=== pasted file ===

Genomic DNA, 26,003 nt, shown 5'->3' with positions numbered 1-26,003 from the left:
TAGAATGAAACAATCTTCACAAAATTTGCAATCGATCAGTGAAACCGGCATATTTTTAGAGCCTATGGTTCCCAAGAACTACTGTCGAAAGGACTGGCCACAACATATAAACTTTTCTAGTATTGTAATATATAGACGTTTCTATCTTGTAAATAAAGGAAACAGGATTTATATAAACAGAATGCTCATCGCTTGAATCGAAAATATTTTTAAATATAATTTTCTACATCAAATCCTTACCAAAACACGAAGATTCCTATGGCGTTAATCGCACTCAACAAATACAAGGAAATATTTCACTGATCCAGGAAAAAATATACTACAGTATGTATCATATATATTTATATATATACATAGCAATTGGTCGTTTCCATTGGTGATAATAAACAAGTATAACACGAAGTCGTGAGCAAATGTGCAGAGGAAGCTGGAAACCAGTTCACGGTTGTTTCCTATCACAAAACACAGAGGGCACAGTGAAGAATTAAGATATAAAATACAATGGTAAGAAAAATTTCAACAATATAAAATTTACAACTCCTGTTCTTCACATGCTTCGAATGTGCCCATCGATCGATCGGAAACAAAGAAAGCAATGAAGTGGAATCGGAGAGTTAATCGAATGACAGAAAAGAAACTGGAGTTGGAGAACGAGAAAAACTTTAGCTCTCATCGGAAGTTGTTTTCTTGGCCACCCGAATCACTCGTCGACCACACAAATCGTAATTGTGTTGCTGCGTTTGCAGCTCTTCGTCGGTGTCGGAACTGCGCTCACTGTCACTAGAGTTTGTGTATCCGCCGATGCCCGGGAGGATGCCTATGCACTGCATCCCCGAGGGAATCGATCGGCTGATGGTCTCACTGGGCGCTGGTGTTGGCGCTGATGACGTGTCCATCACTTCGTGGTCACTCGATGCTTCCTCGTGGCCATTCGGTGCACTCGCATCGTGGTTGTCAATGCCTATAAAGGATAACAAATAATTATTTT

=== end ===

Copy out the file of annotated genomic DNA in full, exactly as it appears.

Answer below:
Genomic DNA, 26,003 nt, shown 5'->3' with positions numbered 1-26,003 from the left:
TAGAATGAAACAATCTTCACAAAATTTGCAATCGATCAGTGAAACCGGCATATTTTTAGAGCCTATGGTTCCCAAGAACTACTGTCGAAAGGACTGGCCACAACATATAAACTTTTCTAGTATTGTAATATATAGACGTTTCTATCTTGTAAATAAAGGAAACAGGATTTATATAAACAGAATGCTCATCGCTTGAATCGAAAATATTTTTAAATATAATTTTCTACATCAAATCCTTACCAAAACACGAAGATTCCTATGGCGTTAATCGCACTCAACAAATACAAGGAAATATTTCACTGATCCAGGAAAAAATATACTACAGTATGTATCATATATATTTATATATATACATAGCAATTGGTCGTTTCCATTGGTGATAATAAACAAGTATAACACGAAGTCGTGAGCAAATGTGCAGAGGAAGCTGGAAACCAGTTCACGGTTGTTTCCTATCACAAAACACAGAGGGCACAGTGAAGAATTAAGATATAAAATACAATGGTAAGAAAAATTTCAACAATATAAAATTTACAACTCCTGTTCTTCACATGCTTCGAATGTGCCCATCGATCGATCGGAAACAAAGAAAGCAATGAAGTGGAATCGGAGAGTTAATCGAATGACAGAAAAGAAACTGGAGTTGGAGAACGAGAAAAACTTTAGCTCTCATCGGAAGTTGTTTTCTTGGCCACCCGAATCACTCGTCGACCACACAAATCGTAATTGTGTTGCTGCGTTTGCAGCTCTTCGTCGGTGTCGGAACTGCGCTCACTGTCACTAGAGTTTGTGTATCCGCCGATGCCCGGGAGGATGCCTATGCACTGCATCCCCGAGGGAATCGATCGGCTGATGGTCTCACTGGGCGCTGGTGTTGGCGCTGATGACGTGTCCATCACTTCGTGGTCACTCGATGCTTCCTCGTGGCCATTCGGTGCACTCGCATCGTGGTTGTCAATGCCTATAAAGGATAACAAATAATTATTTT